After the conflict escalated in late March, at least 402 children had been killed, and more than 606 injured. According to a United Nations analysis, in comparison to the first quarter of the year, the number of children killed and injured more than tripled during the period of 1 April to 30 June – some 73 per cent of which were attributed to airstrikes.
"Children are paying an unacceptable price, and the ever mounting death toll tragically underscores the need for urgent action to protect them and other civilians," said the Special Representative.
Ms. Zerrougui said she is appalled by the heavy civilian casualties in Taiz, where reportedly 34 children were killed and 12 injured over the past three days. On 21 August, Saudi-led coalition airstrikes slaughtered 65 civilians – including at least 17 children while another 17 were killed and 12 wounded during repeated shelling in residential areas by Al-Houthi fighters.
"Parties to conflict must abide by their international legal obligations to distinguish between civilian and military objects, and take precautions to avoid and minimize civilian casualties," she stressed.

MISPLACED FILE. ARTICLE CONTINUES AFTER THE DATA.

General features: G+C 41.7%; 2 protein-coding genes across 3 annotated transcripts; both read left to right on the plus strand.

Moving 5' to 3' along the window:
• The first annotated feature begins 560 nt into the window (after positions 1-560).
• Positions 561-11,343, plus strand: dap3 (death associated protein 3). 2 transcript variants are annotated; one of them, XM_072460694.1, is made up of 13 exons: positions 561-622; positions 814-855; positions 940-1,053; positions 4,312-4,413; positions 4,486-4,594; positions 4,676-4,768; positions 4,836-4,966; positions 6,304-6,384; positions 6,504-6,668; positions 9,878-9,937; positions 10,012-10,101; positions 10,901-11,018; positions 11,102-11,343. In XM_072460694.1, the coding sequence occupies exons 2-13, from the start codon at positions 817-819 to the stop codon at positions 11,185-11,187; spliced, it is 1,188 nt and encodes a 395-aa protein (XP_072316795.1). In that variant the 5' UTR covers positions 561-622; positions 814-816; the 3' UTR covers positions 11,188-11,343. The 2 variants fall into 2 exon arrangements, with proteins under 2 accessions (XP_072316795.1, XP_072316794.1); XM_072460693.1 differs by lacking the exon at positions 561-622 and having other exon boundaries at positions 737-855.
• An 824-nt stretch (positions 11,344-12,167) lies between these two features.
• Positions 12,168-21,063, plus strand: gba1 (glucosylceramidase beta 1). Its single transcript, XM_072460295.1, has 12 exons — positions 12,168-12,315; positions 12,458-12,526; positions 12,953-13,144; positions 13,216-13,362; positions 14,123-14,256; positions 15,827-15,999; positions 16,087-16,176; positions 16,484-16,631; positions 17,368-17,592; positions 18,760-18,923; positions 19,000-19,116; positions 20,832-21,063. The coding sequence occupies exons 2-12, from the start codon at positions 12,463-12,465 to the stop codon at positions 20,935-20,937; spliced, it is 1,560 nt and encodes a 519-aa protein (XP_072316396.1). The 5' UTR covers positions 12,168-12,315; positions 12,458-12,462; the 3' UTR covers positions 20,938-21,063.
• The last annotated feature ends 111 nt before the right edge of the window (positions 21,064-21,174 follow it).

The Special Representative also deplored the number of attacks on schools and education personnel, and the devastating impact on children's right to education. "As the start of a new school year approaches, the conflict is severely curtailing children's access to education," Ms. Zerrougui said.
UNICEF has reported that since end-March, 114 schools were destroyed and 315 partially damaged – with an additional 360 serving to shelter displaced families. Furthermore, some 3,600 schools will not reopen due to insecurity – interrupting education access for an estimated 1.8 million children.
Heightened conflict in Yemen has also had a detrimental impact on ongoing UN efforts to strengthen children protections. In May 2014, the Government had signed an Action Plan with the UN to end and prevent the recruitment and use of children by Government forces. However, implementation of the Action Plan has stalled since September 2014. At the same time, there are indications that the recruitment and use of children by all parties present on the ground has dramatically increased this year.